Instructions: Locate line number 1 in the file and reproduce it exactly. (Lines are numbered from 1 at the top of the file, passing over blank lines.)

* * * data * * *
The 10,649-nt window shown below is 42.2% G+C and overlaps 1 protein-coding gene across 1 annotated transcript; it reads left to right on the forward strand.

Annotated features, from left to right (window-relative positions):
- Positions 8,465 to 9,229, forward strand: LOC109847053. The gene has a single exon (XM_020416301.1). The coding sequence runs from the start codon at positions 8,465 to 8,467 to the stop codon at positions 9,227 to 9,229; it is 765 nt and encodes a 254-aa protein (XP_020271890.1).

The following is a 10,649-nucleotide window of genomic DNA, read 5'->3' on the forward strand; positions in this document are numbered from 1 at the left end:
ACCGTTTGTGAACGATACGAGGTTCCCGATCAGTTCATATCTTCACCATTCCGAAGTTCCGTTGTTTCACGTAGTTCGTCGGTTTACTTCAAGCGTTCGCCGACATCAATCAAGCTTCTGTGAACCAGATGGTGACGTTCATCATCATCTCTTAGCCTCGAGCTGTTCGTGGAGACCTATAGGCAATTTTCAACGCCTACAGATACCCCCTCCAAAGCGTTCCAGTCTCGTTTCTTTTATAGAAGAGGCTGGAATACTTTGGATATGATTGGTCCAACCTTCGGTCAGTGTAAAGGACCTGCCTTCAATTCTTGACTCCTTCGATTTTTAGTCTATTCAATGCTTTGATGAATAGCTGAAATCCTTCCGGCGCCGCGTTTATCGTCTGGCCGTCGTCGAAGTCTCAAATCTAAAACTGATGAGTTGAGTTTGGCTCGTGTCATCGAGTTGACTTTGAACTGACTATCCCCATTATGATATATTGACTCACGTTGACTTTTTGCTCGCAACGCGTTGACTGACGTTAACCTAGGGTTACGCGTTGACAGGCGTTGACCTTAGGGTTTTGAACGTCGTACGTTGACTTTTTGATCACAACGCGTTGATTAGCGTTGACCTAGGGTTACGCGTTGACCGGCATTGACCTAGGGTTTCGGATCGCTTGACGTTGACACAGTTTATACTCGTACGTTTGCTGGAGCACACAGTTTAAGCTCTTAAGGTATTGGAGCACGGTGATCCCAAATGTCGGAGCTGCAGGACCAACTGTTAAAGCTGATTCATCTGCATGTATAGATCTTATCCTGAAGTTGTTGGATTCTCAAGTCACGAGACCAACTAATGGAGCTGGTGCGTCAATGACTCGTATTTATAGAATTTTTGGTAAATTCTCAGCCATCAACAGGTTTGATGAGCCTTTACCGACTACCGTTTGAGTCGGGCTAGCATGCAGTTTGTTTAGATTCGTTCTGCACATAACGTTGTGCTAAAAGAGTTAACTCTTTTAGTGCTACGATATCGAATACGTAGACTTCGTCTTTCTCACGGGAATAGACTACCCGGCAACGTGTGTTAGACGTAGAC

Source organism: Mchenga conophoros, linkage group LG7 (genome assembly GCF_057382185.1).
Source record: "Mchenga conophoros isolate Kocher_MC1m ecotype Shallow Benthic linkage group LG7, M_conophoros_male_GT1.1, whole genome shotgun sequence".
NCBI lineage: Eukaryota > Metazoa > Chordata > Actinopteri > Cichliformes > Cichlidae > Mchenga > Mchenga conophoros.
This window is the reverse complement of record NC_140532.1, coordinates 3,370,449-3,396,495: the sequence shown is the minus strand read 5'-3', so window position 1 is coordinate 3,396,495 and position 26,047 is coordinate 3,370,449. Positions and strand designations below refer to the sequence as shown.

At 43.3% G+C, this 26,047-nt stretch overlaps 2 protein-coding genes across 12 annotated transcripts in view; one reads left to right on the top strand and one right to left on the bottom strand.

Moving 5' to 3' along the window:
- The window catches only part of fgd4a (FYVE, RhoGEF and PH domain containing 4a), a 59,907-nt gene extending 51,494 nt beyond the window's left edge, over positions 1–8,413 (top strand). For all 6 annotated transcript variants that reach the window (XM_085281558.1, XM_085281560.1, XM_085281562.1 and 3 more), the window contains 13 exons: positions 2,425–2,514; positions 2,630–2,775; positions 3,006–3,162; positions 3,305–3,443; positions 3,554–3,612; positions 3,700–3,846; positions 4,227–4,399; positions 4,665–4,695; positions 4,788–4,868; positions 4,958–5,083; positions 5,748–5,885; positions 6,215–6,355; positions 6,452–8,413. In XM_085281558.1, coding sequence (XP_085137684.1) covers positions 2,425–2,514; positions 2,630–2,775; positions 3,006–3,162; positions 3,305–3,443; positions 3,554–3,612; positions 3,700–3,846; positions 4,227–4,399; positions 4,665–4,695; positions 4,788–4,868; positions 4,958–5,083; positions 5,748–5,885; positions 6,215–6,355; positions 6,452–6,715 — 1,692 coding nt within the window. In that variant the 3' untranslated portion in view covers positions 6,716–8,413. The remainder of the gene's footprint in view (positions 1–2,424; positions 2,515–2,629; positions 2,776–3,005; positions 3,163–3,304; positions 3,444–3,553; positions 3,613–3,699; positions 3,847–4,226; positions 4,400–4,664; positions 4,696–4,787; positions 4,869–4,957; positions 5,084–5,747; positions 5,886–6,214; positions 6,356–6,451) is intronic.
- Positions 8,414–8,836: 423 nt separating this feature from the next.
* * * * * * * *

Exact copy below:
The 10,649-nt window shown below is 42.2% G+C and overlaps 1 protein-coding gene across 1 annotated transcript; it reads left to right on the forward strand.